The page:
Many investors in Nevada may, like other people, not pay much attention to title insurance when they are closing on a new piece of property. After all, in the vast majority of cases, a title insurance policy is just something a buyer deals with at the time of a real estate closing.

In reality, though, title insurance is one important piece of an investor’s strategy to protect his or her real estate form a sudden loss. Unlike property insurance, however, title insurance will cover a monetary loss if it turns out that the investor does not have full legal title to the land.

For instance, it may turn out the land has a lien against it that the investor would otherwise have to pay off; in the worst title cases, it may be that the investor does not legally own the investor thought she had purchased and had hoped to develop and make income off of. While it may seem like people should be able to figure out who owns a piece of land, in reality, lots of issues in this respect can come up.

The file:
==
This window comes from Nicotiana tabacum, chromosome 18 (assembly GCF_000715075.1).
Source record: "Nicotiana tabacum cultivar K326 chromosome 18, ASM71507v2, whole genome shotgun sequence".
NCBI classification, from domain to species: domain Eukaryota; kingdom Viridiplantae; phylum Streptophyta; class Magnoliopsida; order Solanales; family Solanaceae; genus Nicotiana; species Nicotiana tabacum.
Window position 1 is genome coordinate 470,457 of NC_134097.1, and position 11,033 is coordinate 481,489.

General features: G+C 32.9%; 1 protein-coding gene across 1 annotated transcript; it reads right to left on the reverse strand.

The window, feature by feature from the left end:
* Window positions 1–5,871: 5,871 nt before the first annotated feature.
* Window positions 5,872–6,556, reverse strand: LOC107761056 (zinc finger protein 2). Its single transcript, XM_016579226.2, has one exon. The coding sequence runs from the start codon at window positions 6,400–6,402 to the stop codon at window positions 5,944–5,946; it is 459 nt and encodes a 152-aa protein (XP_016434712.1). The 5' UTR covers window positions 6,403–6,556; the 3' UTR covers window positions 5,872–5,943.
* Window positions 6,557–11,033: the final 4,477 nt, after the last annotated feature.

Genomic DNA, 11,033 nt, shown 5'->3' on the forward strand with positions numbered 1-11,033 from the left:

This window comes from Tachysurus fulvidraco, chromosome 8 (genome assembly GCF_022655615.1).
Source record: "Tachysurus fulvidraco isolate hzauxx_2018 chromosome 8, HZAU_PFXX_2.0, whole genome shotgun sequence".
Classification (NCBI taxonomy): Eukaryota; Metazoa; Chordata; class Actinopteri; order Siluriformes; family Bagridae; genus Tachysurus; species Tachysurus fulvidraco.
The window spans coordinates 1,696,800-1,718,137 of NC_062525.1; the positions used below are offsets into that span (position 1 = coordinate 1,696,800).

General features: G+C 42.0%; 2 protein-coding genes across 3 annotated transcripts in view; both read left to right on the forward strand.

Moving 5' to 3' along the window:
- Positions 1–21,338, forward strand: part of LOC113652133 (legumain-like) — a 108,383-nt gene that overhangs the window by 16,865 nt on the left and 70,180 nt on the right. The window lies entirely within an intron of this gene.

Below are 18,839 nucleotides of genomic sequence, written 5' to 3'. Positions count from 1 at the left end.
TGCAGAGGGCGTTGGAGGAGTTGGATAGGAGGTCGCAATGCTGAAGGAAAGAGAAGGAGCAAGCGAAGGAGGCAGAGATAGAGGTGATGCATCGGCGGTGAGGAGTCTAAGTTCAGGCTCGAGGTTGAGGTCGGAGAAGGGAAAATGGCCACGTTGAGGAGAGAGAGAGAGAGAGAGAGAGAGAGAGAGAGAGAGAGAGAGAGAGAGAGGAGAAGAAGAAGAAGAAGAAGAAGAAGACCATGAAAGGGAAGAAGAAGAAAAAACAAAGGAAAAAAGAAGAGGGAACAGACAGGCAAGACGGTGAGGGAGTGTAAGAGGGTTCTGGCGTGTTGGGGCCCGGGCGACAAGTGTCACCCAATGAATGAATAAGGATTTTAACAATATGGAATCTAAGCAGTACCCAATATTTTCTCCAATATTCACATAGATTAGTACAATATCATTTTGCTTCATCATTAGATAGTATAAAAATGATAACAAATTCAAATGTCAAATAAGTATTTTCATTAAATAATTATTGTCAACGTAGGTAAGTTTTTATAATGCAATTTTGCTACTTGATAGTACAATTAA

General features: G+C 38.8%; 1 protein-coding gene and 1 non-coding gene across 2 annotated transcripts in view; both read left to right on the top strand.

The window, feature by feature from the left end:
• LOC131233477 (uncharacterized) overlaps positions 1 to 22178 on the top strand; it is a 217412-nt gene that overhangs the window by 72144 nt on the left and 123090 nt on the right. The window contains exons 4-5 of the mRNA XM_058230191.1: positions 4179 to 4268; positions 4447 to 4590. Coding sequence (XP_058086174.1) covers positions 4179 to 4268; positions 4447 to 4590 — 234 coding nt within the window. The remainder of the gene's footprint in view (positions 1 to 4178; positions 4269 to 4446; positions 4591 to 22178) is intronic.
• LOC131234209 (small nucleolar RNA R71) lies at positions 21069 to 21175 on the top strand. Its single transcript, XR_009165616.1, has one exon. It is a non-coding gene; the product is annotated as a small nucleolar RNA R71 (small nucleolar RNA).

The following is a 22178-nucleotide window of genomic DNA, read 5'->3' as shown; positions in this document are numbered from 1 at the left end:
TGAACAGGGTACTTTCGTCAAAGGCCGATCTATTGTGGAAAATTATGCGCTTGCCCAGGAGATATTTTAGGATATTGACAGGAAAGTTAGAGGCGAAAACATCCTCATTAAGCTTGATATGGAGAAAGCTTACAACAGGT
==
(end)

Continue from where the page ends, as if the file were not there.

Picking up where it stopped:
However, it is important to remember that title insurance only covers title defects that are unknown at the time an investor buys a piece of property. In fact, title insurance companies will make a list, as part of a document called a commitment, prior to issuing a policy showing exactly what title defects the insurance company or its agent identified. The title insurance policy will not cover these listed defects.

It is important for an investor to consult with an expert in real estate law if anything at all unusual appears on his or her title commitment, as it is the responsibility of the prospective buyer to know the significance of what is on the title commitment and whether there is anything the prospective buyer can do in this respect.